INFO: EPCOT’S Japan Pavilion by Bill Iadonisi
EPCOT’S Japan Pavilion by Bill Iadonisi
For the last year I have been writing about the countries around World Showcase in EPCOT. Today, we’ll explore the wonders and visual beauty of the Japanese pavilion. This pavilion, much like its other Far-East tenant here China, is rich in detail, history and lore. The only Asian countries here at World Showcase are Japan and China. Although the countries share similar beliefs in religion, lore and architecture, their history and way of life are very different. These differences are apparent in the pavilions themselves. Since there is much to talk about, let’s break up the pavilion into select areas and discuss them one at a time…
All the pavilions have eateries that offer a taste of the home country for EPCOT guests. Sometimes, the food takes a tangent from the traditional fare for the American palate, but on the whole, it’s as authentic as can be next to being in the country itself. Japan’s table service restaurants are located in the stately building you see next to the pagoda. This is a replica of the Gosho Imperial Palace in Kyoto. (More on that later). This building houses the Mitsukoshi Department Store on the bottom and the restaurants on the top floor. The “Mitsukoshi Restaurants” comprise of Tokyo Dining and Teppan Edo restaurants. Teppan Edo, in which “Teppan” translates to “Iron Plate” and Edo, people or period is exactly like the Japanese steak house restaurants here at home. This is a fun place to eat, because it is a show in itself. Eight diners are seated around a large flattop grill, or Iron Plate. The atmosphere is relaxed and very casual. You will be seated with other guests, if your party is not large, but in no time at all, you will bond as one group at your “Chef” arrives and begins to prepare your meal.
The highlight of the meal is the preparation. Your chef is highly skilled, entertaining and funny. He does amazing things with a knife and spatula, putting on a show as he prepares your meal. The food here is excellent, and what can be fresher than cooked right in front of you. This ‘Teppanyaki” form of fare, means grilled, pan-fried or broiled Steak, chicken; shrimp and seasoned veggies. (Watch how the chef deveins the shrimp, its amazing).
Tokyo Dining is a Susi lovers delight. All forms of Susi are offered, freshly made at the podium in front of the restaurant. In addition, Tempura, soups, salads, Chicken Teriyaki, Chirashi Zushi, desserts, beverages and even frozen beer are offered. Both restaurants, as with most Japanese eateries are a bit Spartan, but are comfortable and offer fine views of World Showcase by the windows. The restaurants open at 12pm, just before that time, a small ceremony of sorts is put on, welcoming guests to the restaurant and department store. It’s worth coming a bit early to view this. There is a small elevator to the second floor if the steps appear too daunting! As always, reservations are recommended, but early arrivals should get a table with little wait.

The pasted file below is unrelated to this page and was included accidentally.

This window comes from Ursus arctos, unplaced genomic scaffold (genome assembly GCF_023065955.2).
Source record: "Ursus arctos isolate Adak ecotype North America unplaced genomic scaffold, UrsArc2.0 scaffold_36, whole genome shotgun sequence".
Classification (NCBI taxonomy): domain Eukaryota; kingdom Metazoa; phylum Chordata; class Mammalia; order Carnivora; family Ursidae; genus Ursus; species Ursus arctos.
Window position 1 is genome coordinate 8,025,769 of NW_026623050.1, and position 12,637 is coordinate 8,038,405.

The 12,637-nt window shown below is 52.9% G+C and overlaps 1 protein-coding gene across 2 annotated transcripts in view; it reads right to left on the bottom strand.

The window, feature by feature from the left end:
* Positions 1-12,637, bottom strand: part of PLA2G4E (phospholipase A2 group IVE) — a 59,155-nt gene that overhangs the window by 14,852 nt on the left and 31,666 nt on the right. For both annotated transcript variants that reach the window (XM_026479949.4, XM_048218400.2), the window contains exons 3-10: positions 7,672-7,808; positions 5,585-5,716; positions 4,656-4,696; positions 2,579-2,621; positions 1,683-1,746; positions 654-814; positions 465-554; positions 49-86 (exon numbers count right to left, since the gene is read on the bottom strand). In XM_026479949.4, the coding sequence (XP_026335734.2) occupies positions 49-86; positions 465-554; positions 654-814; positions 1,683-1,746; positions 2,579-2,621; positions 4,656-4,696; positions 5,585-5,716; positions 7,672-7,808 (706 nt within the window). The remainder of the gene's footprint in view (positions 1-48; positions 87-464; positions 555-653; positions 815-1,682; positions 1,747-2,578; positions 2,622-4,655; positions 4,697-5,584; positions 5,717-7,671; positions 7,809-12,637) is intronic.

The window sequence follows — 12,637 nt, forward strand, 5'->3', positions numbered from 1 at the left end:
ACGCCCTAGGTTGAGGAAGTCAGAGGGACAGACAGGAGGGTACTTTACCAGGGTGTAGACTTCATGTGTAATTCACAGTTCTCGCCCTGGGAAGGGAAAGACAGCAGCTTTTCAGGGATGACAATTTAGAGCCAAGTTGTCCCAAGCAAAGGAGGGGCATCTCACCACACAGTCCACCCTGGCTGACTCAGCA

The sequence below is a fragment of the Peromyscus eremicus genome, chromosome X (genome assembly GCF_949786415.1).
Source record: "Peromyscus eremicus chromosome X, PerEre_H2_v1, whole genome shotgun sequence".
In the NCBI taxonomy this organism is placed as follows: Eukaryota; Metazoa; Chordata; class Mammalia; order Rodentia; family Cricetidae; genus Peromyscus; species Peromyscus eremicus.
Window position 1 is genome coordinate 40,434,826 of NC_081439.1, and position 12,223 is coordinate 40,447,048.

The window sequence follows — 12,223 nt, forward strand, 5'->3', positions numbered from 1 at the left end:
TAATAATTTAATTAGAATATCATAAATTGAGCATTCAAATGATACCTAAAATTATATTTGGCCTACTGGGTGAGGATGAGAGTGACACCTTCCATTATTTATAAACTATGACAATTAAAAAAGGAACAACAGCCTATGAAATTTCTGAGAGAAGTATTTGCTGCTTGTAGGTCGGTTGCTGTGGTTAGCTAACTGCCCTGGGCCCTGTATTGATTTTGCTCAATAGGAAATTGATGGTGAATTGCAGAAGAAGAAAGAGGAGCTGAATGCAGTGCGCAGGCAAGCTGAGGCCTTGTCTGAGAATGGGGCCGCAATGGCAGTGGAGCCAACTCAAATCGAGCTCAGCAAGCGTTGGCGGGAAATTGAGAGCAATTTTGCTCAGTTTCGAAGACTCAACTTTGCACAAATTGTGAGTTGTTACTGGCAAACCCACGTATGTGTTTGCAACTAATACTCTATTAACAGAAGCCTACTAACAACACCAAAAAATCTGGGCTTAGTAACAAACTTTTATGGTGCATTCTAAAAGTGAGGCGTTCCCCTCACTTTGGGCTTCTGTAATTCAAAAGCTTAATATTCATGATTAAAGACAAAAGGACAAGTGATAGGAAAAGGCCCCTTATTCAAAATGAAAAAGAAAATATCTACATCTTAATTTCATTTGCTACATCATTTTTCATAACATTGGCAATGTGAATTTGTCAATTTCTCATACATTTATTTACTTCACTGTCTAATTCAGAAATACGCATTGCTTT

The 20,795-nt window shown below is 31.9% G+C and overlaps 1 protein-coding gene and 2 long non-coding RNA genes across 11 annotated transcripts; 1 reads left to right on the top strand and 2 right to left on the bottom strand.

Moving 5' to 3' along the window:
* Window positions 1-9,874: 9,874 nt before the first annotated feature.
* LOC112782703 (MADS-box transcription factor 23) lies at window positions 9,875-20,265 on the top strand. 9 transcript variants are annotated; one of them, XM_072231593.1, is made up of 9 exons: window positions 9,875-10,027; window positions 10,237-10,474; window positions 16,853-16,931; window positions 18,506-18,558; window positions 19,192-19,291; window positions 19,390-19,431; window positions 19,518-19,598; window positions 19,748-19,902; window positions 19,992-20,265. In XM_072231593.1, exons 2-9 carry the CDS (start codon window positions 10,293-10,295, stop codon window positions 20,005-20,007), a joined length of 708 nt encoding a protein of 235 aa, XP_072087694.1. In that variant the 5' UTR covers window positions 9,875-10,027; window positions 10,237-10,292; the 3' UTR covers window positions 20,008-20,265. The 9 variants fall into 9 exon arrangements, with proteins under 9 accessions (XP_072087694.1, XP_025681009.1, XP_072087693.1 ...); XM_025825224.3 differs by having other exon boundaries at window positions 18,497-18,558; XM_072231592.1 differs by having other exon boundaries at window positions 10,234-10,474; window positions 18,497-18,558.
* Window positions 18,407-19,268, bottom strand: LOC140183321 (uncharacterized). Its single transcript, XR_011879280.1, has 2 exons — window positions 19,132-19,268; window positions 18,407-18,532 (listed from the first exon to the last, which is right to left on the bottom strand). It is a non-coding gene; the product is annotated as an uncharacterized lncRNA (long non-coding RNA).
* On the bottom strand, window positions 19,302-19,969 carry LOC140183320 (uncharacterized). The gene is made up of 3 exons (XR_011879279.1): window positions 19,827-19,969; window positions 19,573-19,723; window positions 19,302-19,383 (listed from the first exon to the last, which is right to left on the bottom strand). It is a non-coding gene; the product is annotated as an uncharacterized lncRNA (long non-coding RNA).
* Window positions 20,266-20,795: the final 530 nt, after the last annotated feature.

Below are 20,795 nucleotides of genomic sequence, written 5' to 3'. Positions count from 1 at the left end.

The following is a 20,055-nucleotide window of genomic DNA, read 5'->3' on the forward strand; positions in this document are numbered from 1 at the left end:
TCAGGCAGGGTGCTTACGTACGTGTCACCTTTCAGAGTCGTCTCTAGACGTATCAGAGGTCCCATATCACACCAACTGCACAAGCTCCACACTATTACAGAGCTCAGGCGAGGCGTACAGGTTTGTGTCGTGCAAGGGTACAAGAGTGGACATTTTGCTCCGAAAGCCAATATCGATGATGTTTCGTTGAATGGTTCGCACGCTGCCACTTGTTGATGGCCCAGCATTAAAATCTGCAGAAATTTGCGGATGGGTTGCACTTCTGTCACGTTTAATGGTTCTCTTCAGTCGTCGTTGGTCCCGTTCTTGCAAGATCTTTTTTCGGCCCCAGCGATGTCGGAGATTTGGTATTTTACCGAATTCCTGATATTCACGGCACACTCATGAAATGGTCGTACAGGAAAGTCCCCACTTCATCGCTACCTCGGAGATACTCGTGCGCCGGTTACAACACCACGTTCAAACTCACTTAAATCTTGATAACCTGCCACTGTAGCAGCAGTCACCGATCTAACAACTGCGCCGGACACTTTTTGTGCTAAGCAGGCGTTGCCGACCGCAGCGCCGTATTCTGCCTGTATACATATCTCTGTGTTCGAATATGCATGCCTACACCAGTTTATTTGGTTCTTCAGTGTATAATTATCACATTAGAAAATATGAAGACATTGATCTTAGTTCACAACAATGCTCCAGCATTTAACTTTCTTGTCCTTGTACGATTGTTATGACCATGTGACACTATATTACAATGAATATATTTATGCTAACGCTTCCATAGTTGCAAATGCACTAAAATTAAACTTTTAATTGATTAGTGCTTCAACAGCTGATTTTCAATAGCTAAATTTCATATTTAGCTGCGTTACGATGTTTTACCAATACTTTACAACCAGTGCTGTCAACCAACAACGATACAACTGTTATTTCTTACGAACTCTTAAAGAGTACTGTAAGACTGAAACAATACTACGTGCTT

The next eatery is the former Yakitori House, re-imagined into the Katsura Grill, which opened December 7th, 2011. The main change is in the menu. Offerings include Udon (Thick wheat flour noodles), Curry, Teriyaki or Sushi. Located up on the hill, it is still in a beautiful and peaceful garden setting. Outdoor seating is available next to cool and beautiful Koi ponds. The name Katsura is from the Katsura Imperial Villa outside of Kyoto. It represents the many tea houses in Japan, and is located in a garden setting as are the ones in Japan. The “Tea” ceremony is a very old and an integral part of Japanese culture. Over time, it has evolved into an elaborate ceremony, and takes sometimes days to prepare.
In front of the pavilion to the left of the pagoda is the Kabuki Café. Aping similar stands in front of the other pavilions, this little quick-service sells Kakigōri (Flavored shaved ice), sushi, Japanese beer, wine and Sake and of course soda, hot chocolate and water. In the middle of the pavilion across from the Mitsukoshi is the “Garden House”. Here, another quick-service place for Japanese beer, sake, plum wine, soda lemonade and water. If you recall, this use to be a small merchandise shop, but it better serves as a beverage stop.